Strangely enough I now live in Nagano Prefecture, where I think I may have had that first experience of Japan’s natural wonders, and when I began buying up parcels of abused and neglected woodland here in Kurohime with the intention of bringing the woods back to diverse and healthy life, I soon found out that though there were plenty of old beechmast husks in the soil, there were no beeches. They had all been eliminated. For many years it was a Japanese government forestry policy to get rid of beech woods and replace them with conifers.

Today, our woods have lots of beech trees, but the oldest is one that I brought down as a pencil-thin sapling from the side of a mountain path (with permission from the forestry official I was walking with) 28 years ago. That tree is now about 8 meters high, with a circumference of 93 cm around the trunk at waist height.

Yet despite the beech’s soaring elegance, many Japanese who live in the countryside have a strange attitude to this tree. The kanji character for the beech includes the symbol for “tree” alongside that for “not” or “nothing.” Certainly, whether or not the kanji spawned the attitude, or vice versa, a lot of Japanese feel that the beech is a worthless tree — whereas elsewhere in the world it is highly valued.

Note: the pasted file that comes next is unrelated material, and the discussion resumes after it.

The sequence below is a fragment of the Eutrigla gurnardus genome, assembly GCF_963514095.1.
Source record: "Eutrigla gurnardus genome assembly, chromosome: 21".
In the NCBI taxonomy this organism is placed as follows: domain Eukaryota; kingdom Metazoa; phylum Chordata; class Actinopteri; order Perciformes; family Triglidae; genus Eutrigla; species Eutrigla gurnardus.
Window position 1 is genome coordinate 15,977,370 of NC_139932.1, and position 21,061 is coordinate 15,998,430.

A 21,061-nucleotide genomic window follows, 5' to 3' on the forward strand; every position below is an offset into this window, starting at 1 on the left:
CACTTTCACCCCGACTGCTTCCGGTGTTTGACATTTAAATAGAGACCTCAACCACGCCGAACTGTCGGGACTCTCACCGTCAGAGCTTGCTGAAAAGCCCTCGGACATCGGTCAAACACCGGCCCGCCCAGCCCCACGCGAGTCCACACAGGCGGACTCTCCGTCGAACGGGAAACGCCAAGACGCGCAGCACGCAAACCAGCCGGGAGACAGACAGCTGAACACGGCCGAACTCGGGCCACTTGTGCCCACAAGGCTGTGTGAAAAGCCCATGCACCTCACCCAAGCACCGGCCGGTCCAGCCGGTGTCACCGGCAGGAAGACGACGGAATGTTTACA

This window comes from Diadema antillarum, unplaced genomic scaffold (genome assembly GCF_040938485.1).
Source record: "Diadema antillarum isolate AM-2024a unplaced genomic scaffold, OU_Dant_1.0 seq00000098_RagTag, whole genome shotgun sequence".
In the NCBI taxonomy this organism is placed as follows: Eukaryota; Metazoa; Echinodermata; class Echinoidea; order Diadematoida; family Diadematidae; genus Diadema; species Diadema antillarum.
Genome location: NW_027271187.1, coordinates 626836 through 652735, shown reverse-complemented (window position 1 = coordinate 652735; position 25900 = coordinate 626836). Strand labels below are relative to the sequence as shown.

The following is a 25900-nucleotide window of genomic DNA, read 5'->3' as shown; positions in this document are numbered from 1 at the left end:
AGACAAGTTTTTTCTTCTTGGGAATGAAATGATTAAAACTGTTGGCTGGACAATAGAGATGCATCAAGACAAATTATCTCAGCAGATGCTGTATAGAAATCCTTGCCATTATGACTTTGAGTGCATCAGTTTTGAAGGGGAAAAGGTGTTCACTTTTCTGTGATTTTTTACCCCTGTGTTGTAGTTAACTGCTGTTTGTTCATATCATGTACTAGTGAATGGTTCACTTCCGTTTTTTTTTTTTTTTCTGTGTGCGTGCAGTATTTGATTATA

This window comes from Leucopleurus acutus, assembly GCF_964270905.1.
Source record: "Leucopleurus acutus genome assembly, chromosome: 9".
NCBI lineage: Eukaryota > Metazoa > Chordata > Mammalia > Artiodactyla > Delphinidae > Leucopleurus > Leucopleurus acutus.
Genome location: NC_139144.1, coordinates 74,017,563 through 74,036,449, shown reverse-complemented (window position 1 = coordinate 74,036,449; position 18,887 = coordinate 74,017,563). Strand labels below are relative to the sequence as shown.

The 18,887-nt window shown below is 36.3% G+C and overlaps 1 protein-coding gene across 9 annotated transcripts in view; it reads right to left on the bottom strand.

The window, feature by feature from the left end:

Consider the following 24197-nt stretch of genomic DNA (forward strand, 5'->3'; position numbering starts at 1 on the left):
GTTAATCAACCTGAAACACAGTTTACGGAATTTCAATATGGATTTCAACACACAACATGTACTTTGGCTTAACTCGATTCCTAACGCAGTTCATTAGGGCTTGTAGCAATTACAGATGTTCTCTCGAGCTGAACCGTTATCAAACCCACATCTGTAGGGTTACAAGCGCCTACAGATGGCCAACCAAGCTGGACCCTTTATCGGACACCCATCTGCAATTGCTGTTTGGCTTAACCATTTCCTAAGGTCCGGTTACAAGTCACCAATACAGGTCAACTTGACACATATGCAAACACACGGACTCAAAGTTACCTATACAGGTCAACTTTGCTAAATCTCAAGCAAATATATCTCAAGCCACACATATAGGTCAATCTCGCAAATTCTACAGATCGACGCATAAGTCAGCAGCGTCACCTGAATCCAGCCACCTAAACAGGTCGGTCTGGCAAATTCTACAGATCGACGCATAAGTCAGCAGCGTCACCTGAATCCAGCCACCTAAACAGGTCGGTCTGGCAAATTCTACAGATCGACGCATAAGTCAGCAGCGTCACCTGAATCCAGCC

In fact, beeches are one of the most important trees for water conservation, as their root-balls soak up rainwater like a sponge and stop it running off downhill, taking soil with it and causing damaging erosion.

Also, because they tend to favor thinner soils, their fluted trunks grow supporting buttresses which — together with the smooth branches and general design of the tree and its foliage — encourage rainwater to flow down the trunks to the thirsty roots. And as in summer they suck up so much water from the ground and evaporate it through their leaves, they are amazing natural coolers and climate modifiers as well.

For wildlife, too, the small three-angled nuts, or beechmasts, of the beech provide invaluable food for many creatures, including bears, wild boar, squirrels, mice and humans. If pressed, beechmast can also yield an excellent and nutritious oil.

Meanwhile, timber from a beech can be steamed and bent to make the curved parts of chairs and other furniture. It makes excellent flooring and is used for all manner of things from bowls to tool handles. As firewood, beech logs are easily split and they burn well, spitting few sparks.